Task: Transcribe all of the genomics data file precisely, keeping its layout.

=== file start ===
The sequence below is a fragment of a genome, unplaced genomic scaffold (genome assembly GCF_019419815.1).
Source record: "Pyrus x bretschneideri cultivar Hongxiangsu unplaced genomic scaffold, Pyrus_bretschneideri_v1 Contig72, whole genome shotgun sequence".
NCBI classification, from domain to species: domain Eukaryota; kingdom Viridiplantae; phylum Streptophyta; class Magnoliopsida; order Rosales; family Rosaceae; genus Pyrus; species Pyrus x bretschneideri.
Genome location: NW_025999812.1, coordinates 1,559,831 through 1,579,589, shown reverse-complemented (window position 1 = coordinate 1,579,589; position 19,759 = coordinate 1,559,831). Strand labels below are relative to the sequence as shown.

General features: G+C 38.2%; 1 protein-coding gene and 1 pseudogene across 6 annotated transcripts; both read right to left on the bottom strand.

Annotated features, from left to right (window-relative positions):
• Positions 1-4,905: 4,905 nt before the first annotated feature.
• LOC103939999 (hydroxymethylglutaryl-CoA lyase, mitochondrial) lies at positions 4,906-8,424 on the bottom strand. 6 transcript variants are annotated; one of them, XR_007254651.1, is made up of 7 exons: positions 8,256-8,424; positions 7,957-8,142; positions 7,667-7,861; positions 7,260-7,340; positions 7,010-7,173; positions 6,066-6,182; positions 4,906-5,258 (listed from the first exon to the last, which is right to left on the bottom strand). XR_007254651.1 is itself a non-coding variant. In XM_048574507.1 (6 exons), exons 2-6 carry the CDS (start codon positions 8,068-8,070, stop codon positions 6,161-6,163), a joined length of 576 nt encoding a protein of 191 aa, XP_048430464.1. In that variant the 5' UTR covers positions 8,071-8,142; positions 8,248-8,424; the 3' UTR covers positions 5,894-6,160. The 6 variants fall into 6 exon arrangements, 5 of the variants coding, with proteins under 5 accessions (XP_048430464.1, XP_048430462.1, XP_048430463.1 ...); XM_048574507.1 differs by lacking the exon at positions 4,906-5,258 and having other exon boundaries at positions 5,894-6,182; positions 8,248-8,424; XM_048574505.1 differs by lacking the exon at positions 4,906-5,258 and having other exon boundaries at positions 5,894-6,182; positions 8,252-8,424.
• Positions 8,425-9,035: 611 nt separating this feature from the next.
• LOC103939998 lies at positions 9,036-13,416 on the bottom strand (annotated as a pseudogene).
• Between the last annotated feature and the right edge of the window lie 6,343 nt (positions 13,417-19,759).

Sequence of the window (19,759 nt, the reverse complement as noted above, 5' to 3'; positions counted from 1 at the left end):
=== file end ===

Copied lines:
The sequence below is a fragment of a genome, unplaced genomic scaffold (genome assembly GCF_019419815.1).
Source record: "Pyrus x bretschneideri cultivar Hongxiangsu unplaced genomic scaffold, Pyrus_bretschneideri_v1 Contig72, whole genome shotgun sequence".
NCBI classification, from domain to species: domain Eukaryota; kingdom Viridiplantae; phylum Streptophyta; class Magnoliopsida; order Rosales; family Rosaceae; genus Pyrus; species Pyrus x bretschneideri.
Genome location: NW_025999812.1, coordinates 1,559,831 through 1,579,589, shown reverse-complemented (window position 1 = coordinate 1,579,589; position 19,759 = coordinate 1,559,831). Strand labels below are relative to the sequence as shown.

General features: G+C 38.2%; 1 protein-coding gene and 1 pseudogene across 6 annotated transcripts; both read right to left on the bottom strand.

Annotated features, from left to right (window-relative positions):
• Positions 1-4,905: 4,905 nt before the first annotated feature.
• LOC103939999 (hydroxymethylglutaryl-CoA lyase, mitochondrial) lies at positions 4,906-8,424 on the bottom strand. 6 transcript variants are annotated; one of them, XR_007254651.1, is made up of 7 exons: positions 8,256-8,424; positions 7,957-8,142; positions 7,667-7,861; positions 7,260-7,340; positions 7,010-7,173; positions 6,066-6,182; positions 4,906-5,258 (listed from the first exon to the last, which is right to left on the bottom strand). XR_007254651.1 is itself a non-coding variant. In XM_048574507.1 (6 exons), exons 2-6 carry the CDS (start codon positions 8,068-8,070, stop codon positions 6,161-6,163), a joined length of 576 nt encoding a protein of 191 aa, XP_048430464.1. In that variant the 5' UTR covers positions 8,071-8,142; positions 8,248-8,424; the 3' UTR covers positions 5,894-6,160. The 6 variants fall into 6 exon arrangements, 5 of the variants coding, with proteins under 5 accessions (XP_048430464.1, XP_048430462.1, XP_048430463.1 ...); XM_048574507.1 differs by lacking the exon at positions 4,906-5,258 and having other exon boundaries at positions 5,894-6,182; positions 8,248-8,424; XM_048574505.1 differs by lacking the exon at positions 4,906-5,258 and having other exon boundaries at positions 5,894-6,182; positions 8,252-8,424.
• Positions 8,425-9,035: 611 nt separating this feature from the next.
• LOC103939998 lies at positions 9,036-13,416 on the bottom strand (annotated as a pseudogene).
• Between the last annotated feature and the right edge of the window lie 6,343 nt (positions 13,417-19,759).

Sequence of the window (19,759 nt, the reverse complement as noted above, 5' to 3'; positions counted from 1 at the left end):